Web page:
1 Samuel 1: 12-17: “And it happened, as she continued praying before the LORD, that Eli watched her mouth. Now Hannah spoke in her heart; only her lips moved, but her voice was not heard. Therefore Eli thought she was drunk. So Eli said to her, ‘How long will you be drunk? Put your wine away from you!’ But Hannah answered and said, ‘No, my lord, I am a woman of sorrowful spirit. I have drunk neither wine nor intoxicating drink, but have poured out my soul before the LORD. Do not consider your maidservant a wicked woman, for out of the abundance of my complaint and grief I have spoken until now.’ Then Eli answered and said, ‘Go in peace, and the God of Israel grant your petition which you have asked of Him.’”

Here is yet another aspect of Hannah’s plight. She was also misunderstood and wrongly judged. This is something we, too, will experience when we are in a time of trial and testing...being misunderstood...maybe being unjustly accused of something. Many times when we are choosing to walk in the Spirit, to die to ourselves, our actions will be misunderstood. We can be judged in an entirely wrong way. That’s where the real rub comes in. What to do? Take it all to the Lord. Leave it with Him. Entrust it all to Him. He will use it and cause it to work for your good and to conform you into His image.

1 Samuel 1: 18: “And she said, ‘Let your maidservant find favor in your sight.’ So the woman went her way and ate, and her face was no long sad.”

Once Hannah had taken everything to the Lord, she was able to leave it with Him and to rest in Him. That’s what we must do, too.

1 Samuel 1: 19-23: “Then they rose early in the morning and worshiped before the LORD, and returned and came to their house at Ramah. And Elkanah knew Hannah his wife, and the LORD remembered her. So it came to pass in the process of time that Hannah conceived and bore a son, and called his name Samuel, saying, ‘Because I have asked for him from the LORD.’ Now the man Elkanah and all his house went up to offer to the LORD and yearly sacrifice and his vow. But Hannah did not go up, for she said to her husband, ‘Not until the child is weaned; then I will take him, that he may appear before the LORD and remain there forever.’ So Elkanah her husband said to her, ‘Do what seems best to you; wait until you have weaned him. Only let the LORD establish His word.’ Then the woman stayed and nursed her son until she had weaned him.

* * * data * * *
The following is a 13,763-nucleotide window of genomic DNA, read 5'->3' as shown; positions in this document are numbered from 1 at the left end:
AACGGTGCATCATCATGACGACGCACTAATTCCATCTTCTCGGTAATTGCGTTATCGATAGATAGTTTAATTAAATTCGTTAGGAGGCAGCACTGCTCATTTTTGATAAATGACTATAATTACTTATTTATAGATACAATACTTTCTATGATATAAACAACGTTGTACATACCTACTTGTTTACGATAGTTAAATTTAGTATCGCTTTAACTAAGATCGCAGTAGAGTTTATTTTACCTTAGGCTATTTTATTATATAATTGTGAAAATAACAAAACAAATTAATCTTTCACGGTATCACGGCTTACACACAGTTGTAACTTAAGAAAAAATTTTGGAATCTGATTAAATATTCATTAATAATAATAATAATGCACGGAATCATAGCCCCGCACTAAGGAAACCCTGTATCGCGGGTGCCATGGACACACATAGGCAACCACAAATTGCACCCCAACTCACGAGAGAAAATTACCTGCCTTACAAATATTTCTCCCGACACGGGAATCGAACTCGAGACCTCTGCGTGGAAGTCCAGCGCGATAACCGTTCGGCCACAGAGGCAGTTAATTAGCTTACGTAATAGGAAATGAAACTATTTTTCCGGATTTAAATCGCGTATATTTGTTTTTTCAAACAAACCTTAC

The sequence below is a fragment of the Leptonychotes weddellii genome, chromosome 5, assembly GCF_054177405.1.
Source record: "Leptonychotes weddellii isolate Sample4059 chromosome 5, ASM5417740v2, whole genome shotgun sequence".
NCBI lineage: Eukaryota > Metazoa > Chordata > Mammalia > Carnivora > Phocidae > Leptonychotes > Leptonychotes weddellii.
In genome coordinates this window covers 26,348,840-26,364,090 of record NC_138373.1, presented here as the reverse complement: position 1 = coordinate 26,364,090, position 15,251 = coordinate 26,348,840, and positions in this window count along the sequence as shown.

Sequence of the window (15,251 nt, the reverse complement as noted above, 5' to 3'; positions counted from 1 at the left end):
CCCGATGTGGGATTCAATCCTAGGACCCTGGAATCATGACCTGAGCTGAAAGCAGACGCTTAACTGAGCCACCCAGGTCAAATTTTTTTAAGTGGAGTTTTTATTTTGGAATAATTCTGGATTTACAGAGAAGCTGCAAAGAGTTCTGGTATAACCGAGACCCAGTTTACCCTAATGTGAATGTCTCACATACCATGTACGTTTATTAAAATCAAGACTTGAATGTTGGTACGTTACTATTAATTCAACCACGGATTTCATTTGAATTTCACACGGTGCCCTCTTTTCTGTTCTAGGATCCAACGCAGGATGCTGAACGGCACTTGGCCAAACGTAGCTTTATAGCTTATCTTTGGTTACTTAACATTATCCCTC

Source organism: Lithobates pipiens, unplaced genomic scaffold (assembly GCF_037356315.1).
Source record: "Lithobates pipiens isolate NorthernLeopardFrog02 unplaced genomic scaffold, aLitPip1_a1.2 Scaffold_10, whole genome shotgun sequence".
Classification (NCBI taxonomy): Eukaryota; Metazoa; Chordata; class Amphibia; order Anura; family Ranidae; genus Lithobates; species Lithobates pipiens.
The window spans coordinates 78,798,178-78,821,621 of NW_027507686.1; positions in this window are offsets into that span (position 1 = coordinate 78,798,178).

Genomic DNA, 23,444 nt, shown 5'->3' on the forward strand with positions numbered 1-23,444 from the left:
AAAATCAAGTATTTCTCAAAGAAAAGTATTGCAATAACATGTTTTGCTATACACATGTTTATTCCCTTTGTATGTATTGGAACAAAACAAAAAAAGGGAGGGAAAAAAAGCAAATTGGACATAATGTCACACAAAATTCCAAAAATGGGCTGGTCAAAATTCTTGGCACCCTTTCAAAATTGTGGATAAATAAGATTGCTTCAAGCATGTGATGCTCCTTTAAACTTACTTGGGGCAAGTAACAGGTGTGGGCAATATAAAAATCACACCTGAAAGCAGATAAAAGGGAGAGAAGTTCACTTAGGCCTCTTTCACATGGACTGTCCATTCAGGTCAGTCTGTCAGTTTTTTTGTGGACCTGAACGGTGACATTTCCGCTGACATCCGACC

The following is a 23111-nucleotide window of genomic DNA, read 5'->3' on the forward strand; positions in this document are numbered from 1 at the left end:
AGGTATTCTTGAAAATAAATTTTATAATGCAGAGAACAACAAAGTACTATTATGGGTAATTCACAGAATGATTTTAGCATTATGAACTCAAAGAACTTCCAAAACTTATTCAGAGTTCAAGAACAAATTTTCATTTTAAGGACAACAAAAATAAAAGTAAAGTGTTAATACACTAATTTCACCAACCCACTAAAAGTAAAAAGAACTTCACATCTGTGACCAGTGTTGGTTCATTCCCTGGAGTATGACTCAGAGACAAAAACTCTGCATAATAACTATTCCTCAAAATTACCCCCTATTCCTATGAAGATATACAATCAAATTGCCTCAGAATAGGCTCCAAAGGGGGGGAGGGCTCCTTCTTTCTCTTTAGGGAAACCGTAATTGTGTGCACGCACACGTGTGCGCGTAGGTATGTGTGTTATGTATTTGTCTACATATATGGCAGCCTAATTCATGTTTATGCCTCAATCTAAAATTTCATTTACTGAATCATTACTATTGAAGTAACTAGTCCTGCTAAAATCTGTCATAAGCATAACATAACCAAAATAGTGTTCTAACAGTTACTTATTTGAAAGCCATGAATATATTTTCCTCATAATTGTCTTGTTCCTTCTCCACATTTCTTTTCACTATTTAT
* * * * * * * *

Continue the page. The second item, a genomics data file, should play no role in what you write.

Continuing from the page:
After Hannah poured her heart and soul out to the Lord, made her request and rested in Him, she arose with her husband the next morning and worshiped before the Lord. The word worship is shachah and means “to depress, i.e. prostrate (especially reflexive, in homage to royalty or God): —bow (self) down, crouch, fall down (flat), humbly beseech, do (make) obeisance, do reverence, make to stoop, worship.”